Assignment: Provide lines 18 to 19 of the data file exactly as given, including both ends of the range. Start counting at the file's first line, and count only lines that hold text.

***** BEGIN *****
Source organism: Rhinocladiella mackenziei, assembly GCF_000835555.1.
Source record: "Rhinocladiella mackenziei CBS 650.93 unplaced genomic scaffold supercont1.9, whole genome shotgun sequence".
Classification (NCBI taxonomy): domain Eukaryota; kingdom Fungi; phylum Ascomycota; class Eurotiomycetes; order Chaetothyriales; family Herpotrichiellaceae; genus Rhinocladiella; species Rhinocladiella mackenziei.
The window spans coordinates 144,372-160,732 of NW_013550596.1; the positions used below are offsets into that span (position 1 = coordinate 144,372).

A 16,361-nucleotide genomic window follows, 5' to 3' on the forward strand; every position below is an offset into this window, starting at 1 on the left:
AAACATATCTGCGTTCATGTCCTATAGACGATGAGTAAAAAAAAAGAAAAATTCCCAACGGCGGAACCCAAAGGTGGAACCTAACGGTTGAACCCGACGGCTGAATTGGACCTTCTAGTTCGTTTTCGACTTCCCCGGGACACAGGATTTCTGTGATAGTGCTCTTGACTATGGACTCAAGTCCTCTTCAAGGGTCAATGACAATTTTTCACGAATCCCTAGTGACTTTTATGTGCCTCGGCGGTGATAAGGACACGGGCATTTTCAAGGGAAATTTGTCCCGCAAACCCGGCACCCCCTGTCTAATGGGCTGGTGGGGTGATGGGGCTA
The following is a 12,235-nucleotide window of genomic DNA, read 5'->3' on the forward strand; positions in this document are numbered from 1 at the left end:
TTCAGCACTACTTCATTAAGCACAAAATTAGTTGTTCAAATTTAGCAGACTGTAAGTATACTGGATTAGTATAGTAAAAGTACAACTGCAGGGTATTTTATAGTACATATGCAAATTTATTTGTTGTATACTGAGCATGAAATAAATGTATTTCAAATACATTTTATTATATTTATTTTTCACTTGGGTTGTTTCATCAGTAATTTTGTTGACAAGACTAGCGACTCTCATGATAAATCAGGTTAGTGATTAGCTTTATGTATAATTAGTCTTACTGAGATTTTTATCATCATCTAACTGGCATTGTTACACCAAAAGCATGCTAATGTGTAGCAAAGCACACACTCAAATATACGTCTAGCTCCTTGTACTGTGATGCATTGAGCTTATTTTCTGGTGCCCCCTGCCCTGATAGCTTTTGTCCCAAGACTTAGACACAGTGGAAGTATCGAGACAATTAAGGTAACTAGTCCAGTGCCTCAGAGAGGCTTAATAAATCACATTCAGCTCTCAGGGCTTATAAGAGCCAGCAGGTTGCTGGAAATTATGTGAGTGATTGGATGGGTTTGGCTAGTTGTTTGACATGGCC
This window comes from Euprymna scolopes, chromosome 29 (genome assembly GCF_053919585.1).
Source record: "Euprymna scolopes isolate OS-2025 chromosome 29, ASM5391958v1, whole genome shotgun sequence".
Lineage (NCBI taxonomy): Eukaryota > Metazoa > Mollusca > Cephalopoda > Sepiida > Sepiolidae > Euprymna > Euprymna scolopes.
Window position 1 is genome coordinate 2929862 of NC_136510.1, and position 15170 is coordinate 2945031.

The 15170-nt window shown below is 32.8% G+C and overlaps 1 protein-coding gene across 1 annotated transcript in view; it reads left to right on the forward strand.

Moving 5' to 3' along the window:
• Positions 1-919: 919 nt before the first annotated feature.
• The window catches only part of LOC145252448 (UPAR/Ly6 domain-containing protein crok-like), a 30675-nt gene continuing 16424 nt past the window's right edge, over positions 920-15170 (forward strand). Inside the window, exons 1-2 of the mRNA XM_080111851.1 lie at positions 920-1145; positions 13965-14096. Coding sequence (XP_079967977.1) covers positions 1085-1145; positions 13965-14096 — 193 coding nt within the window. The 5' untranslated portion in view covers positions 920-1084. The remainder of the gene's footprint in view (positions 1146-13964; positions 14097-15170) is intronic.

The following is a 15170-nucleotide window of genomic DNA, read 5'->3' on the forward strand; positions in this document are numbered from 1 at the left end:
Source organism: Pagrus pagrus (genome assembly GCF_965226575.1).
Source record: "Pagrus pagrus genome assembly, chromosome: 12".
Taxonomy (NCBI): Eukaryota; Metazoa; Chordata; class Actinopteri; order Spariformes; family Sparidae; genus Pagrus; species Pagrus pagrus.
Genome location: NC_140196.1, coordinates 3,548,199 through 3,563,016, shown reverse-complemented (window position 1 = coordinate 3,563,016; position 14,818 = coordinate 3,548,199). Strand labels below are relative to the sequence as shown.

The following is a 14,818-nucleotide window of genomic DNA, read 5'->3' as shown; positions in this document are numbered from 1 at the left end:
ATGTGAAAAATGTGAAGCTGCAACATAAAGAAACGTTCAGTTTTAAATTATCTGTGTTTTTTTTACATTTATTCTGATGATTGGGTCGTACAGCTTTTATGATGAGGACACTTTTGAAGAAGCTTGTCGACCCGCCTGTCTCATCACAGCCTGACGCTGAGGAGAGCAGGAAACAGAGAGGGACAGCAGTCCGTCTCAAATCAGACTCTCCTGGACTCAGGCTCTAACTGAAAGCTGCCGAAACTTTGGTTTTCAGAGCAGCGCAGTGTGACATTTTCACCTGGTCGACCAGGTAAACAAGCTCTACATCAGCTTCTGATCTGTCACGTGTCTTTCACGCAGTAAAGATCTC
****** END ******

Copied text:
Source organism: Pagrus pagrus (genome assembly GCF_965226575.1).
Source record: "Pagrus pagrus genome assembly, chromosome: 12".